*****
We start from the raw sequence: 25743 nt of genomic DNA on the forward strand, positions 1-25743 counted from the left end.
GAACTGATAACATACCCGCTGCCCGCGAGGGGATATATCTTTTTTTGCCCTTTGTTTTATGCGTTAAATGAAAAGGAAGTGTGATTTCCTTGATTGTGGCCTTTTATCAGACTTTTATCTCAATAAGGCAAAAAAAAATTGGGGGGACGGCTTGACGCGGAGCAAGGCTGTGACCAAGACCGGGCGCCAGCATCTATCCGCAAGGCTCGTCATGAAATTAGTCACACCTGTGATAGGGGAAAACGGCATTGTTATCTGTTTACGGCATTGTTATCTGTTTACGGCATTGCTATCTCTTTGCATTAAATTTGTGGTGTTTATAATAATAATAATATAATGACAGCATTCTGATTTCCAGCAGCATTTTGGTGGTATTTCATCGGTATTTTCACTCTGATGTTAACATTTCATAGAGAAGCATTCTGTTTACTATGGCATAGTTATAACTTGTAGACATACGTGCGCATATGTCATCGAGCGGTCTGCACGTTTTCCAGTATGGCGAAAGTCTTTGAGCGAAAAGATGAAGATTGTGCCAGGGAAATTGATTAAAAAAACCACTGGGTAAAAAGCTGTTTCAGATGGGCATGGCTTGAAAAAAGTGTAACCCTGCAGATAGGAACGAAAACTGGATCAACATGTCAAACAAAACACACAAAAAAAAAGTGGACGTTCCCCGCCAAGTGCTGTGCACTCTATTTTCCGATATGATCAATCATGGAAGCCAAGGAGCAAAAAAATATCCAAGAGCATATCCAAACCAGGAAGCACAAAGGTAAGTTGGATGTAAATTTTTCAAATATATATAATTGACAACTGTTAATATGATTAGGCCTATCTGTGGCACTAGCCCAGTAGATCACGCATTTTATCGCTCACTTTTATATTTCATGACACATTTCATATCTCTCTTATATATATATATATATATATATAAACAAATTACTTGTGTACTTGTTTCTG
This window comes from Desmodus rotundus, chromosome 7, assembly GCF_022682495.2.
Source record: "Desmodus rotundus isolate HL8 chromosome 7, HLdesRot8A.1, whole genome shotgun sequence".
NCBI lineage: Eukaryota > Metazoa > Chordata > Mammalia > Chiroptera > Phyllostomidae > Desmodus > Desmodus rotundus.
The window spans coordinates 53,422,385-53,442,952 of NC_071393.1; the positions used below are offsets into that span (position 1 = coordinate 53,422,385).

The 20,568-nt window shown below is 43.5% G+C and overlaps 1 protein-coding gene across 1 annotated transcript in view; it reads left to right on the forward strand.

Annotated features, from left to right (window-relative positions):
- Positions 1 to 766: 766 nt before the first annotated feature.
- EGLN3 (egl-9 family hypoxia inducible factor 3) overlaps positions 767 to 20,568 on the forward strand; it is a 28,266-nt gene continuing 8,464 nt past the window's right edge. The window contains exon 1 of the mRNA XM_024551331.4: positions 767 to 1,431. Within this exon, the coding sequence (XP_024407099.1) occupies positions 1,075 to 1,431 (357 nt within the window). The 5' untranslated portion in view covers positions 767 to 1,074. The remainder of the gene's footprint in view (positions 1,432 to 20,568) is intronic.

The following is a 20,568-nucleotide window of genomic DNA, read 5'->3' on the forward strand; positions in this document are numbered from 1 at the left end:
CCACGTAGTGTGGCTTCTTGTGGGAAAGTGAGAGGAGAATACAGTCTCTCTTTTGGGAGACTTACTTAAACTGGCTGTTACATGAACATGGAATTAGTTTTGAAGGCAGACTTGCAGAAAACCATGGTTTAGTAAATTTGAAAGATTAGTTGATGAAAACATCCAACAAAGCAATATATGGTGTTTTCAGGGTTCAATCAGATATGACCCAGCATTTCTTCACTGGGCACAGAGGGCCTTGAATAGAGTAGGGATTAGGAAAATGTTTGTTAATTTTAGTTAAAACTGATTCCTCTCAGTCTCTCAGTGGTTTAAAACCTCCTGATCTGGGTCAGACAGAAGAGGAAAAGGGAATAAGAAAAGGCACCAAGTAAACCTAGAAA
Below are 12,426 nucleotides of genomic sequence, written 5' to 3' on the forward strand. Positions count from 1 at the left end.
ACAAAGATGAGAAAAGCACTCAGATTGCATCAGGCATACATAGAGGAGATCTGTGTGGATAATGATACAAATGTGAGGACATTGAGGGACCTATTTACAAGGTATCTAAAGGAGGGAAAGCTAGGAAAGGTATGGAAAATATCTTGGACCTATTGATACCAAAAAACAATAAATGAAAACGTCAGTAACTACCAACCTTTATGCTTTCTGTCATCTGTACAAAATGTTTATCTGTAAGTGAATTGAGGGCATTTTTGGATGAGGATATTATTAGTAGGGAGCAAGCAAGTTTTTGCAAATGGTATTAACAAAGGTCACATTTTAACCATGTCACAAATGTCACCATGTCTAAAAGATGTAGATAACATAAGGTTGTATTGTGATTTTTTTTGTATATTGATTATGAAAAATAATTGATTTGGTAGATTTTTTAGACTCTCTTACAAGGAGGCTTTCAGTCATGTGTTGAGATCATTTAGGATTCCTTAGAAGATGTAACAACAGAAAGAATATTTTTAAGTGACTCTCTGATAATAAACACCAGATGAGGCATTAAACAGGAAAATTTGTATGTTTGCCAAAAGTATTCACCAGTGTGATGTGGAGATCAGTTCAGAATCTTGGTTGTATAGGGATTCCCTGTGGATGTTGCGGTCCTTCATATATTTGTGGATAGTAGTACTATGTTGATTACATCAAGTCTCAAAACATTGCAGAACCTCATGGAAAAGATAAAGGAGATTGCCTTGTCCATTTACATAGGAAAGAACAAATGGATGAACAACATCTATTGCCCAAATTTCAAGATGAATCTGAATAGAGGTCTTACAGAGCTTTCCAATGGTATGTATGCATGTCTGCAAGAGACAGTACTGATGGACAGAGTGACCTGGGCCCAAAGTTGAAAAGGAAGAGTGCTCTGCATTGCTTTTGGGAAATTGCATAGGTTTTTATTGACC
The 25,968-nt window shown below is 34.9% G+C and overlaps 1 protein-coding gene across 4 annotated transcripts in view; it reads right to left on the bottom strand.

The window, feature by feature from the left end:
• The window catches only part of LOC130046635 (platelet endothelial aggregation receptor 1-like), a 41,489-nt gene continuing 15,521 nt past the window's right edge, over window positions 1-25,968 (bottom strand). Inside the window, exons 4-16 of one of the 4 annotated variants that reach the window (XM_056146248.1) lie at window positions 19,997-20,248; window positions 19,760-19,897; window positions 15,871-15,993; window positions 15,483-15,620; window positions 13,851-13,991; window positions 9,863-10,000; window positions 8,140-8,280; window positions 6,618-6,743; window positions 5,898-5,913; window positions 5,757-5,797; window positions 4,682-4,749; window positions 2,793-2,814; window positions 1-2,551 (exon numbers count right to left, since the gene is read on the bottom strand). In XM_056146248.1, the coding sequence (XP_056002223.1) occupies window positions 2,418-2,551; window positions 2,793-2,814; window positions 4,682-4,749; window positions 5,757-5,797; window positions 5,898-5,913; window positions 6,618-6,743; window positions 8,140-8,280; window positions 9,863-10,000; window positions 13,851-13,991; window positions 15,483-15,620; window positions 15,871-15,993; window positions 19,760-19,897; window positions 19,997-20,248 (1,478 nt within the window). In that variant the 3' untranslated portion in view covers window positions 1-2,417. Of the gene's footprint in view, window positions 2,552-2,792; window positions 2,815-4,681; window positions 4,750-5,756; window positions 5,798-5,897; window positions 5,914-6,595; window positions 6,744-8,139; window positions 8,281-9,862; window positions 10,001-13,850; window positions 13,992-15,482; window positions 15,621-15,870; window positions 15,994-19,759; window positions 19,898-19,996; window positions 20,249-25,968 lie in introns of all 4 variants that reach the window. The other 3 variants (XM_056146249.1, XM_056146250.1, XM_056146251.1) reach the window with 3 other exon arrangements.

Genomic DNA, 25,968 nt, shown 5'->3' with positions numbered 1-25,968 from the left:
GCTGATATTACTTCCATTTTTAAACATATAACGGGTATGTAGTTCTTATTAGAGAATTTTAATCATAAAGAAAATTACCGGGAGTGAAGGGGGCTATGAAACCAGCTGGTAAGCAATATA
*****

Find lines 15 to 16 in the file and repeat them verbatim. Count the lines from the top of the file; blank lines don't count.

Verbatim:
The 25,968-nt window shown below is 34.9% G+C and overlaps 1 protein-coding gene across 4 annotated transcripts in view; it reads right to left on the bottom strand.

The window, feature by feature from the left end: